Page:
DoJ Gives Apple, Microsoft, Rim, Ericsson, EMC and Sony Green Light on Nortel Patents

By Peter Bernstein March 13, 2012

Now the fun begins.  With the expiration of the U.S. Department of Justice (DoJ) review period this week the Rockstar Consortium’s (composed of Apple, Microsoft, Rim, Ericsson and Sony) acquisition of the Nortel Networks patent portfolio from the defunct company’s bankruptcy estate is officially good to go. The question arises as to whether Pandora’s Box has been opened.

For readers who follow me, you know I have more than a passing interest and a huge concern about things relating to intellectual property. Fortunately or unfortunately, the handling and disposition of this type of IP will have as much if not more to do with deciding marketplace winners and losers than is likely come from actual innovation. After all, these IP wars are about using past innovations to block competitors from leveraging them with future enhancements to create new capabilities and differentiable value.

And, make no mistake about it, the consortium is going to want to recoup more than the $4.5 billion it paid to acquire the estimated 6,000 patents which cover foundational technologies in the areas of the Internet, 4G wireless, semiconductors, optical devices and voice communications just to name a few. This despite the kind words coming so far from consortium members that translate roughly into an appreciation that being reasonable with the portfolio will allow all boats to rise when the tide comes in.

If you do not think all of this is important, look no further in today’s news that Yahoo has decided to go after Facebook for infringement of patents that go to the heart of Facebook’s ability to generate revenues from advertising. And, it is almost impossible to tell anymore who is suing who, about what and in which countries regarding IP in the smartphone and tablet wars. Even Apple, an aggressor on several continents against the Android community, finds itself on the defensive in the use of the iPad name in the critical Chinese market.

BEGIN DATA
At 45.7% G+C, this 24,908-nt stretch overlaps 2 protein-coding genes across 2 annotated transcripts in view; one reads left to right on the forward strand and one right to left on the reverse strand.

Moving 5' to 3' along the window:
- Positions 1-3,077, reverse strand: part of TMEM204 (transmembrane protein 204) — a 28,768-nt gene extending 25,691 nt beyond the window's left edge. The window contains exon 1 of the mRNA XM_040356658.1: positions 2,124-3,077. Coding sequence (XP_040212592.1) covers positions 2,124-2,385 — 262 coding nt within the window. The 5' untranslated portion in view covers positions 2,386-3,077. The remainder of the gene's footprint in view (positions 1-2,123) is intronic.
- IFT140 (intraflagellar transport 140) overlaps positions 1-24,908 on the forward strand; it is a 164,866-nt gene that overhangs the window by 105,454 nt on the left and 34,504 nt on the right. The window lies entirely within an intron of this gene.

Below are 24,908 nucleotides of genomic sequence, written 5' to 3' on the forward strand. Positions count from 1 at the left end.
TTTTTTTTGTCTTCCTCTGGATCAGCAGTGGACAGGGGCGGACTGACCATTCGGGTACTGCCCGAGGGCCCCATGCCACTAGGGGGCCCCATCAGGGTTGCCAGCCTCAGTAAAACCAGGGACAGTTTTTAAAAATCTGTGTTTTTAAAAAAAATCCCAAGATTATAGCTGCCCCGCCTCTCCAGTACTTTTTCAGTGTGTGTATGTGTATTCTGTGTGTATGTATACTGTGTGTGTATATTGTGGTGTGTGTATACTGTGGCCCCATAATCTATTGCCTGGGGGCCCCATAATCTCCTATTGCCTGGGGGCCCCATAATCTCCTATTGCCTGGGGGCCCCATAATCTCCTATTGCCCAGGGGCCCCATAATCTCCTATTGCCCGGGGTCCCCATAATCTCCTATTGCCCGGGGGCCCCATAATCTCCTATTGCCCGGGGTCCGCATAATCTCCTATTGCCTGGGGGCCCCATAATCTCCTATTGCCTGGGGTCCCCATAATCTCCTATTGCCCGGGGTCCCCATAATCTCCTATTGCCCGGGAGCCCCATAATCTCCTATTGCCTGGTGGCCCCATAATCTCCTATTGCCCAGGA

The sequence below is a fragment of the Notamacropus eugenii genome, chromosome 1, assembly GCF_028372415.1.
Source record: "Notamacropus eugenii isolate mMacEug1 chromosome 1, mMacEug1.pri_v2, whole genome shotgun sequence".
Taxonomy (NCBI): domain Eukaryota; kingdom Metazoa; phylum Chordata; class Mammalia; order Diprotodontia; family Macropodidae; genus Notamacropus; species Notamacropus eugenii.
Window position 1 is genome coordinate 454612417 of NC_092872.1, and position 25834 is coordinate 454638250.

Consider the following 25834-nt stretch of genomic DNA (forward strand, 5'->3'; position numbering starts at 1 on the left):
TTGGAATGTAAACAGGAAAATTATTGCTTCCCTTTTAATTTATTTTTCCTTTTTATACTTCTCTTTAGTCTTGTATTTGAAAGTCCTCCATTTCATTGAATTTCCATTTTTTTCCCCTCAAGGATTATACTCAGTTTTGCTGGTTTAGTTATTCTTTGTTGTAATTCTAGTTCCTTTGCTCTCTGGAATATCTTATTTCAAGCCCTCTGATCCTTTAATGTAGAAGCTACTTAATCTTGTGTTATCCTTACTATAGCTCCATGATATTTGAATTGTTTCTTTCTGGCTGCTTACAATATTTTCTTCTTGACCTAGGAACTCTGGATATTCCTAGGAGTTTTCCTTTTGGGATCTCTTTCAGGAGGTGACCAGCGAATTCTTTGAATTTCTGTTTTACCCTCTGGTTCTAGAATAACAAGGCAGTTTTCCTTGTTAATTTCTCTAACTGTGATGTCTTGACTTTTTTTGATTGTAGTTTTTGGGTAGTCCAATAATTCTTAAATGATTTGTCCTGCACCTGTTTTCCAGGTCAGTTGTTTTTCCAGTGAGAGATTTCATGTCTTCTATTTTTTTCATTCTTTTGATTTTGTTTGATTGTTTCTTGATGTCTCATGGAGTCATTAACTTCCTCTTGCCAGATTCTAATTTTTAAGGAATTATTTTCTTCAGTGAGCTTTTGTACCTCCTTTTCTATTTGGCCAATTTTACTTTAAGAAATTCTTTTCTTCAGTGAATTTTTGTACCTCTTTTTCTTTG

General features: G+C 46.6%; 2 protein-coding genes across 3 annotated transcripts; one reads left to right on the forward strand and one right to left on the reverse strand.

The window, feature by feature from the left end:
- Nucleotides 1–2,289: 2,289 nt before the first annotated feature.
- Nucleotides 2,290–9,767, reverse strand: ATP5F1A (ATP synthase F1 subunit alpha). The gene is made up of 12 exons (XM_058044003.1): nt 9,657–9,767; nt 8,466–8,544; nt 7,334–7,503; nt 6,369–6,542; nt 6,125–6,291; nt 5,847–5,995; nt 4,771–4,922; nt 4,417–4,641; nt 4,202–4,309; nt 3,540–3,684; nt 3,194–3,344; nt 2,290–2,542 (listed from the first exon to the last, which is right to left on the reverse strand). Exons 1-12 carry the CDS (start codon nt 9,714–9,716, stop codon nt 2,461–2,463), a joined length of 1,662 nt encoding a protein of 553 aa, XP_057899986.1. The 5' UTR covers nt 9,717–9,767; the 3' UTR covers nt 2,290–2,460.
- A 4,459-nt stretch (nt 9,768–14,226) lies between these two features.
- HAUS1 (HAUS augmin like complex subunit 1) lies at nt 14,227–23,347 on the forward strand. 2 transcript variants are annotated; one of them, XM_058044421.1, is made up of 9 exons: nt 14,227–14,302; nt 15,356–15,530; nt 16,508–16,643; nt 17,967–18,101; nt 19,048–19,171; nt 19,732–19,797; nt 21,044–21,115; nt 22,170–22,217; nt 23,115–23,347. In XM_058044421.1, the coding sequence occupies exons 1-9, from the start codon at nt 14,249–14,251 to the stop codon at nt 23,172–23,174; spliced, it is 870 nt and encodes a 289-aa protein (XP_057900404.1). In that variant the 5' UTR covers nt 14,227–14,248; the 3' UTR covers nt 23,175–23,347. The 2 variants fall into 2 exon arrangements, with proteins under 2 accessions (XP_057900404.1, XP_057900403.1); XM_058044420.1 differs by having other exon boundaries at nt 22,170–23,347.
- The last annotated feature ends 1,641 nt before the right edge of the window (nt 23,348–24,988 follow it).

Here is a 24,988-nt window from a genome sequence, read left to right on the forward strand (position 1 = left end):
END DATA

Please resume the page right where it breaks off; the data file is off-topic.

At the end of the day this is about what it is always about:

1.       Money

2.       Money

3.       Money

4.       Competitive advantage and did I mention, money?

Getting FRANDly

I will repeat what was mentioned in a previous piece on Microsoft and Google trying to persuade European regulators that they respectively want to provide access to their technology on fair, reasonable and nondiscriminatory (FRAND) terms

The problem has been for those of us who watch the industry, and especially for those who try and regulate it, that one company’s FRAND often turns out to be another’s “are you kidding?” (AYK).   The fact of the matter is that a few dollars in licensing fees can make all of the difference literally in the world — fortunes to the fortunate and fits for the unfortunate.  

A story in the Inquirer quotes John Veschi, CEO of Rockstar as saying, "We are pleased to emerge from this review process, and are looking forward to working with technology related companies to provide them with access to Rockstar's technology. The entire industry has benefitted from Nortel's groundbreaking innovations, and we are eager to work with them to establish licenses enabling the continued use of this technology." 

This is going to be a case of “seeing is believing.” To many players outside of the consortium have way too much at stake to not want to challenge whatever Rockstar offers as its version of FRAND. The question is whether the licensing and rights of use of the Nortel portfolio end up being negotiated or in court is problematic. For example, do not expect Google sitting with its $12.5 B acquisition of Motorola Mobility and the future of Android hanging in the balance as a result of having lost its own bid for the Nortel portfolio, to remain calm for long if it looks like itself directly or its ecosystem partners are going to be marginalized by Rockstar intransigence or unreasonableness. 

This being March Madness time in the U.S., office and other “pools” abound along with bracketlologists to help the seemingly uninformed place their bets. Who knows, maybe someone is going to start a pool as to when the first lawsuit is filed that springs from this. Rockstar should take a cue from rock stars. Petulance can be harmful to your health. It is time to be FRANDly.

Edited by Amanda Ciccatelli
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